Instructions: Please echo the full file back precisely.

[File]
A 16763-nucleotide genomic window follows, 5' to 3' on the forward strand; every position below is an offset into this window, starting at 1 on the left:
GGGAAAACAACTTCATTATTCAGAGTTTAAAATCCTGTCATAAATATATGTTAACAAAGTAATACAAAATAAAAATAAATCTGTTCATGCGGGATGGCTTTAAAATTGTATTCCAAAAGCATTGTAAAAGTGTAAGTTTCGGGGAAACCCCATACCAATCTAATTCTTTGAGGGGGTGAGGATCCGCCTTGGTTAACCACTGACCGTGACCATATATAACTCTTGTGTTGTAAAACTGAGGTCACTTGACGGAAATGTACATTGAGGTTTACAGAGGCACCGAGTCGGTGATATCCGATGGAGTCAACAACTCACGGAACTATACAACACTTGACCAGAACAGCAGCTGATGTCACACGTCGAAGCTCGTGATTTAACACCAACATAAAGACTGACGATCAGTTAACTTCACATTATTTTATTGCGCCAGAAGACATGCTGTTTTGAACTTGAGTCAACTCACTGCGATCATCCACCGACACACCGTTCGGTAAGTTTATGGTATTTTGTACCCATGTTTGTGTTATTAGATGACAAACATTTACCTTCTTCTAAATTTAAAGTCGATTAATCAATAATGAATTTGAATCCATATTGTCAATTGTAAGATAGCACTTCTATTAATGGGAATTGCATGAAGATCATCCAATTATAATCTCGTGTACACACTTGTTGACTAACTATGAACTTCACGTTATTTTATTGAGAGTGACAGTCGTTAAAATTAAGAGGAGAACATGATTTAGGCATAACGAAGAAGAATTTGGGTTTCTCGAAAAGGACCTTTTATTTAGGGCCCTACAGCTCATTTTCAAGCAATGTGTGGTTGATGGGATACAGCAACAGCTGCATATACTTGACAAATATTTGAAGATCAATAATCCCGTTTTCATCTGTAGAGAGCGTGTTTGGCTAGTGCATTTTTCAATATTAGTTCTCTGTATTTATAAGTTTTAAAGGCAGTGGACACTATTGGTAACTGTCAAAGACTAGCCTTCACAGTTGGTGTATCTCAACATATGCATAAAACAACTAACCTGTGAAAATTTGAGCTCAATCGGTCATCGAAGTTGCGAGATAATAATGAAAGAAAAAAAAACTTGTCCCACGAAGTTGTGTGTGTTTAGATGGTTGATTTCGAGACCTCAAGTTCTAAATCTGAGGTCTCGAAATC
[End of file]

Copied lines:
A 16763-nucleotide genomic window follows, 5' to 3' on the forward strand; every position below is an offset into this window, starting at 1 on the left:
GGGAAAACAACTTCATTATTCAGAGTTTAAAATCCTGTCATAAATATATGTTAACAAAGTAATACAAAATAAAAATAAATCTGTTCATGCGGGATGGCTTTAAAATTGTATTCCAAAAGCATTGTAAAAGTGTAAGTTTCGGGGAAACCCCATACCAATCTAATTCTTTGAGGGGGTGAGGATCCGCCTTGGTTAACCACTGACCGTGACCATATATAACTCTTGTGTTGTAAAACTGAGGTCACTTGACGGAAATGTACATTGAGGTTTACAGAGGCACCGAGTCGGTGATATCCGATGGAGTCAACAACTCACGGAACTATACAACACTTGACCAGAACAGCAGCTGATGTCACACGTCGAAGCTCGTGATTTAACACCAACATAAAGACTGACGATCAGTTAACTTCACATTATTTTATTGCGCCAGAAGACATGCTGTTTTGAACTTGAGTCAACTCACTGCGATCATCCACCGACACACCGTTCGGTAAGTTTATGGTATTTTGTACCCATGTTTGTGTTATTAGATGACAAACATTTACCTTCTTCTAAATTTAAAGTCGATTAATCAATAATGAATTTGAATCCATATTGTCAATTGTAAGATAGCACTTCTATTAATGGGAATTGCATGAAGATCATCCAATTATAATCTCGTGTACACACTTGTTGACTAACTATGAACTTCACGTTATTTTATTGAGAGTGACAGTCGTTAAAATTAAGAGGAGAACATGATTTAGGCATAACGAAGAAGAATTTGGGTTTCTCGAAAAGGACCTTTTATTTAGGGCCCTACAGCTCATTTTCAAGCAATGTGTGGTTGATGGGATACAGCAACAGCTGCATATACTTGACAAATATTTGAAGATCAATAATCCCGTTTTCATCTGTAGAGAGCGTGTTTGGCTAGTGCATTTTTCAATATTAGTTCTCTGTATTTATAAGTTTTAAAGGCAGTGGACACTATTGGTAACTGTCAAAGACTAGCCTTCACAGTTGGTGTATCTCAACATATGCATAAAACAACTAACCTGTGAAAATTTGAGCTCAATCGGTCATCGAAGTTGCGAGATAATAATGAAAGAAAAAAAAACTTGTCCCACGAAGTTGTGTGTGTTTAGATGGTTGATTTCGAGACCTCAAGTTCTAAATCTGAGGTCTCGAAATC